X-Message-Number: 141

From att!saqqara.cis.ohio-state.edu!compuserve.com!72320.1642 Thu Nov 16 
02:55:16 1989
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Date: 16 Nov 89 01:45:16 EST
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By Steve Bridge, Midwest Coordinator, Alcor Life Extension Foundation

     About  45 people attended the Cryonics Conference in Detroit,  Michigan 
on October 6-8.  The conference was sponsored by the Immortalist Society and 
the Cryonics Institute,  the organizations founded by Robert C. W. Ettinger, 
author  of  The Prospect of Immortality and the originator of  the  cryonics 
movement.    While  the conference was a bit short on new information for us 
old  hands  (most of the presentations were new versions of material  I  had 
heard  before),  I  did  notice that the few people there who  were  new  to 
cryonics were fascinated by it all.   For most of the people there, however, 
the advantage was in the personal contacts. 

     The  conference  program  was organized and well run  by  Mae  Ettinger 
(Bob's  wife);  but it appeared that Bob and Mae had only a little help from 
other IS/CI members.   In fact,  close to half of those present were  either 
Alcor  suspension  members (17 by my count) or people with whom Alcor has  a 
lot  of  contact (children of suspensed patients,  subscribers  to  CRYONICS 
magazine,  etc.).  American Cryonics Society (ACS) had four members there, I 
believe,  and at least half of the rest were uncommitted.  I wonder if IS/CI 
will continue to exist as an independent organization after Bob and Mae  are 
suspended.   They  are in their 60's and the only comparatively young people 
among the other leaders are David Ettinger (Bob's son) and his wife. 

     Several  participants  were children of suspended  patients,  including 
five people whose parents were suspended by Alcor within the past two years.  
Those five talked quite a bit and had some emotional times sharing  feelings 
about the different emotional approaches required by cryonic suspension.   I 
saw that this is a concern Alcor will have to address in the future,  at the 
least  providing opportunities for these families to come together and  meet 
each other.  Eventually, children of patients who have been suspended longer 
could provide counseling or comforting for the children of newer suspendees.  
And from a practical standpoint,  I think this approach makes it more likely 
that  family  members will eventually sign up themselves.   

     The  conference opened Friday evening with an informal  reception  from 
about  7:30 to 9:00.   The Ettingers left before 9:00 and the evening  would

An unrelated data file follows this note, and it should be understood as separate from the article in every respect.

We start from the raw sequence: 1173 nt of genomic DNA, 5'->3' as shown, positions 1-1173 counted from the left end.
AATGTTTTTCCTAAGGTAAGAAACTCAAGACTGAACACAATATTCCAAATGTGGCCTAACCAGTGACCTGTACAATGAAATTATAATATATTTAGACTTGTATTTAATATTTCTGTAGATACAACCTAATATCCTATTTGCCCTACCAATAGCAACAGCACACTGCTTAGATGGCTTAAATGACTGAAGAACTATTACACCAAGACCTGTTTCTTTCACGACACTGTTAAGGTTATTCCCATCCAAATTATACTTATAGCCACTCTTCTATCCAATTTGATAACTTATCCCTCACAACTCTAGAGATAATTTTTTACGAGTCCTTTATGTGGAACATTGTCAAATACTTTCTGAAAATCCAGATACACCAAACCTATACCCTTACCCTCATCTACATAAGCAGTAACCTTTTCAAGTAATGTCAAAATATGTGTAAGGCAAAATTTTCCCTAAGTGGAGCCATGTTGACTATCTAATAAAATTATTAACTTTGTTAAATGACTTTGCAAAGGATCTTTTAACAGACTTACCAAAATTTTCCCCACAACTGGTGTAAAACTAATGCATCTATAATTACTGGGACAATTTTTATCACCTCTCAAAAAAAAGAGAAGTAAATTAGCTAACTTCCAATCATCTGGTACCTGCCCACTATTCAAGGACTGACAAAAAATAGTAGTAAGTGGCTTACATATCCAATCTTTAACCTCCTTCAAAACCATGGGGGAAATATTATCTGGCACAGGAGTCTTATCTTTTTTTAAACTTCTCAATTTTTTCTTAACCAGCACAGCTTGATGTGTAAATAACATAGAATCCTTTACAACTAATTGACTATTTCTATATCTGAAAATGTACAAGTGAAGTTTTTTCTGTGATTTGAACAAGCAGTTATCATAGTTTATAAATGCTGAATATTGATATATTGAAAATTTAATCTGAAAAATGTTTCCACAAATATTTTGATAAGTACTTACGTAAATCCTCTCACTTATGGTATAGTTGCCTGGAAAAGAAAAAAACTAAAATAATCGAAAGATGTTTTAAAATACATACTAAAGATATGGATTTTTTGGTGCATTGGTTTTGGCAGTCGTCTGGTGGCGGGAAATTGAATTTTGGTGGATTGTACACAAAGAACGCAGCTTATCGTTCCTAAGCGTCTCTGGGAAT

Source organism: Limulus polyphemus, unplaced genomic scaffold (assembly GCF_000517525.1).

have  been pretty quiet after that except for some lessons Alcor had learned 
at  various conventions during the past two years.   People love to  have  a 
place to talk in the late evening and if you can provide interesting people, 
plus food and beverage,  they may well choose YOUR place.  So Alcor hosted a 
hospitality  suite from 9:30 to about midnight both nights.   Brenda  Peters 
and Mike Darwin deserve most of the credit for the work here.  As has always 
been  our experience,  some of the best conversations and  most  interesting 
mixing  of  people took place in Alcor's suite.   (If you ever decide to  do 
something like this yourself someday, ask us for advice.)

     One  thing  I have noticed from watching new people  go  from  hesitant 
observers  to full participants:  people get involved with groups they  feel 
FRIENDLY  toward.   Few people can judge levels of technological or business 
competence  to  any  real degree.   But they can get  a  sense  of  honesty, 
openness,  friendliness,  and  general competence from the personal contacts 
they have.  That makes these informal parties very important for groups like 
ours.   Outsiders  especially have to be given the chance to see that we are 
not  crazies,  but are  intelligent,  interesting,  rational,  and  friendly 

     Saturday  morning  started with Bob Ettinger's low key summary  of  his 
experiences  in  the  cryonics movement and his ideas  about  what  will  be 
required in the future.    If you don't know Bob, he is a quiet, thoughtful, 
and sincere individual,  but not a powerful activist or charismatic speaker.  
He reminds me of what I have read of Charles Darwin.   One basic idea, which 
he  has  steadily worked on and shaped bit by bit for many years.   I  don't 
believe he ever wanted to run a cryonics organization.   He assumed 25 years 
ago that if he laid the idea out for everyone,  then experts in the  various 
applicable  fields would take over and run things.   Of course,  that didn't 
happen, so he has had to become more personally involved.

     Next was Dr. Paul Segall of ACS and Cryomedical Sciences, Inc. (his own 
little  company),  speaking  about recent progress made by him and  his  co-
workers  (especially  Harold  "Frosty" Waitz).   This included  total  blood 
washout  and cooldown (not freezing) of a dog to about 2 degrees C  for  six 
hours  and further progress in cooldown of hamsters.   He hopes to achieve 8 
hours of cooldown on a dog sometime this year.     Apparently he is  getting 
some serious funding for his ice cold blood substitute research and he hopes 
to  patent and market within the next 3-5 years.   Paul's talk was rambling; 
he rarely prepares well.

     Dr.  Ralph Merkle (computer and AI whiz from Xerox Parc) gave a lecture 
on  nanotechnology which was a highlight of the  conference.   Ralph  really 
knows his stuff, and he has a colorful, witty style.  His talk has tightened 
up  quite a bit since I saw it in Lake Tahoe.   I was impressed and so  were 
many other people.   I'm hoping on learning more about this,  myself.   I've 
had  a  high  school  science teacher tell me she wants  me  to  talk  about 
nanotech  to  her  advanced chemistry class,  with only a little  bit  about 
cryonics.   It may be a bit over my head;  but I could probably handle it at 
high school level.

     Linda  Chamberlain's  talk on LifePact and Fred Chamberlain's  talk  on 
Post-mortem Suspensions (Fred is now calling these "Non-Member  Suspensions" 
on  the  logical  basis that currently ALL suspensions  are  "post-mortem.")  
both   were  much  better  organized  and  presented  than  their   previous 
presentations on these  subjects.   You could see the amount of effort  they 
had  put into this during the past five months.   They are getting a LOT  of 
positive reactions on LifePact.  

     LifePact  is a plan for providing cooperation between cryonicists today